Footprints Across Scotland
Why not make a few of your own!
11th March 2011
A wander over the hills on the west side of the Glenshee ski centre returning alongside Baddoch burn.
The Munros, Carn Aosda, Cairnwell and Carn a' Gheoidh can be climbed with relative ease from the car park at the Glen Shee Ski centre. Carn Aosda and the Cairnwell are very much part of the ski resort and there are a number of runs down their eastern slopes. We decided to begin our walk from down at Baddoch ascending along the ridge to the west Glen Clunnie before dropping into Glen Baddoch to make the return. After crossing the bridge over the Baddoch burn we came across the resident white horses happily grazing in the sunshine. Enzo wanted to go over and say hello but was dissuaded by some stern words from Nathalie. After passing the now renovated cottage and a small burn we continued a short way before following the line of a fence uphill onto a grassy vehicle track. The track lost its grass covering to become stonier as we made the ridge line near Strone Baddoch.
Glen Clunie from Strone Baddoch
Itís a fairly steady ascent with just a couple of short sections were the gradient increases. We started to notice the strength of the wind much more as we made Carn Chrionaidh which oversees Dubh Corrie. By now the views back down the glen toward Braemar had opened up nicely. To the east across the Cairnwell burn the slopes of Carn an Turc and Cairn of Claise were still showing shades of pale winter straw. After reaching a rocky top just north of Carn Aosda it was a short drop onto a grassy col before the final pull to the summit overlooking the ski centre. Two good years of snow had done much to revive the flagging Scottish ski industry but this year had seen a return to very disappointing snowfall. We followed the well-worn track around the hillside past Loch Vrotachan and up onto the Cairnwell. A small stone topped hut in amongst some portable cabins and signal masts marked the top of the second Munro. While out of the wind we decided it was time for lunch, there would be very little shelter to be found on Carn a' Gheoidh. There are some fine views to the west of the Cairnwell across a deep corrie that bars a direct line to Carn an Sac and Carn a' Gheoidh beyond.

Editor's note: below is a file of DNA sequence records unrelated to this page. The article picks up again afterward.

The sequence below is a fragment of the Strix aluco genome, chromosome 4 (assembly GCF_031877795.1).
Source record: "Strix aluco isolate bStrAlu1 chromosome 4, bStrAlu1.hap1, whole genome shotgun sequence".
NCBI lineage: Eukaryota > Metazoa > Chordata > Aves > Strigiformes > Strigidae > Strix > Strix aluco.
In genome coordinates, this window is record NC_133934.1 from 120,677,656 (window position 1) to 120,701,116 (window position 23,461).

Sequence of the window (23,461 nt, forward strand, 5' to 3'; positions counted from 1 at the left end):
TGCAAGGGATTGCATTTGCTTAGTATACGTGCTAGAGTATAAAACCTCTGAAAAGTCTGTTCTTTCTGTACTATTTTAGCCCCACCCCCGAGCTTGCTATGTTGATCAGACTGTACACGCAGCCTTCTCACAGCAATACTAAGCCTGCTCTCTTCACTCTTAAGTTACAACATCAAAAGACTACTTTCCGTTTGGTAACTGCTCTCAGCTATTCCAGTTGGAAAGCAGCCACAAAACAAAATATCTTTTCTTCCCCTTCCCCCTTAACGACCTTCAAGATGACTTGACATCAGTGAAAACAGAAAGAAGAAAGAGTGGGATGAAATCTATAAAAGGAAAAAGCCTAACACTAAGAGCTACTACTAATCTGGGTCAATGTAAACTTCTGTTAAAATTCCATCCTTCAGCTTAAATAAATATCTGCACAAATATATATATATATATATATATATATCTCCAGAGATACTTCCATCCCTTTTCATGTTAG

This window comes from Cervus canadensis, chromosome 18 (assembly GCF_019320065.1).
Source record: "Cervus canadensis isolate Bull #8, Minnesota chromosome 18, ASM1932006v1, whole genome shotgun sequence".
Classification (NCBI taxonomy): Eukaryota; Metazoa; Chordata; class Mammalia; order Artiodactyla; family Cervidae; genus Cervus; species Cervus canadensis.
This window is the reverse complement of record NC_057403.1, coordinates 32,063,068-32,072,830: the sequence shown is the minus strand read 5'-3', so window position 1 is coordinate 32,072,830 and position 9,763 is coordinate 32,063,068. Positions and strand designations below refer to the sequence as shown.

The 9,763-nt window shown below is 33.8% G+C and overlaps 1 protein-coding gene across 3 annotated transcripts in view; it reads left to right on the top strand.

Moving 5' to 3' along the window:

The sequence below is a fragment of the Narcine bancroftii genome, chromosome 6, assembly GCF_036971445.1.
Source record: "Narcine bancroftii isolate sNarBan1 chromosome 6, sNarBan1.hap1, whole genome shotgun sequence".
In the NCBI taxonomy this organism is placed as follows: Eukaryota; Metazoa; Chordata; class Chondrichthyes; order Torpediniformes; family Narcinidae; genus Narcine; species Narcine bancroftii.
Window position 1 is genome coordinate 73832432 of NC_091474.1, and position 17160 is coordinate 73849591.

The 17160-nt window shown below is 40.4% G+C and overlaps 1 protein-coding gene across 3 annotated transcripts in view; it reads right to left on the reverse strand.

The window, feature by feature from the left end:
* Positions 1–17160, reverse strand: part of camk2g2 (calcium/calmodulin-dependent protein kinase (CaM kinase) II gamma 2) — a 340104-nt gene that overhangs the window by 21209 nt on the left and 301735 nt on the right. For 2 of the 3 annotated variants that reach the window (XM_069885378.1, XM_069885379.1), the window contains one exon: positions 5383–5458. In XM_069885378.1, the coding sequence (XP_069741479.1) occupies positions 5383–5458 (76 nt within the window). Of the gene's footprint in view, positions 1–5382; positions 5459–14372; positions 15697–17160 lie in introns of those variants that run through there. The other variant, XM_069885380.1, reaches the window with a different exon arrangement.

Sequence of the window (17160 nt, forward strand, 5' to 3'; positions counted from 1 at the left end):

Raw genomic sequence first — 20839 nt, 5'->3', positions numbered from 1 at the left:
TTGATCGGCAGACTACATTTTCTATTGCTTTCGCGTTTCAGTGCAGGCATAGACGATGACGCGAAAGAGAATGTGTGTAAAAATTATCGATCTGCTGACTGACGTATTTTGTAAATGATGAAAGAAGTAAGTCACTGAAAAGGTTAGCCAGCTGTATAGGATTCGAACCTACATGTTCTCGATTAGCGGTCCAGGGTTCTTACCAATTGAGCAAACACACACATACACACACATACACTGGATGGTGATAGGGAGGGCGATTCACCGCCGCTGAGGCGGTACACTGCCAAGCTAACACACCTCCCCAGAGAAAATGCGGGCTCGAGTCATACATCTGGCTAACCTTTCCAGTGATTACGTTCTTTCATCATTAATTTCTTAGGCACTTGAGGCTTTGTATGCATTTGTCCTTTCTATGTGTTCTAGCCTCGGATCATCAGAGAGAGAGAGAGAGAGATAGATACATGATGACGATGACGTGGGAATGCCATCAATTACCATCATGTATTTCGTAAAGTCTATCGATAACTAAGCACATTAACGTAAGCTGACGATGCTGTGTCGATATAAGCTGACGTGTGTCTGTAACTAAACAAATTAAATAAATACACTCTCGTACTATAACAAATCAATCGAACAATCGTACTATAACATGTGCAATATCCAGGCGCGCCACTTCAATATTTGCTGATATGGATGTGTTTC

Carn a' Gheoidh from the Cairnwell
After eating we retraced steps back toward the loch before heading around the cliff edge toward Carn an Stac.
The Cairnwell from Carn nan Sac
A widening path leads from the corrie edge over some boggy ground toward our final top. After a short rise through a small bank of snow we were soon on the fairly level summit area and at the rocky top of Carn a' Gheoidh. A couple with their son and dog were sheltering behind the windbreak cairn as we arrived. We were greeted with the kind offer of a warming dram which was gratefully accepted by myself and Eanon, malt whisky not being Nathalie's 'cup of tea'. The flat summit area gives a nice airy feel and provides a splendid vantage point with far reaching views. The distinctive grassy knoll of Carn Bhinean stood sentry below the pointed Glas Tulaichean to the west. While the main Cairngorm range still showed a little snow cover further to the north.
Glas Maol & Creag Leacach from Carn a' Gheoidh
We headed off in the general direction of An Socach passing a smaller cairn on the way before dropping down the north west ridge.
Looking toward Baddoch from Carn a' Gheoidh
The short heather was interspersed with the occasional rocky band but part way down we picked up a narrow path that took us down to Baddoch burn. After Enzo had enjoyed a good splash in the stream we joined the nearby track for the final section and the long walk back down the Glen.
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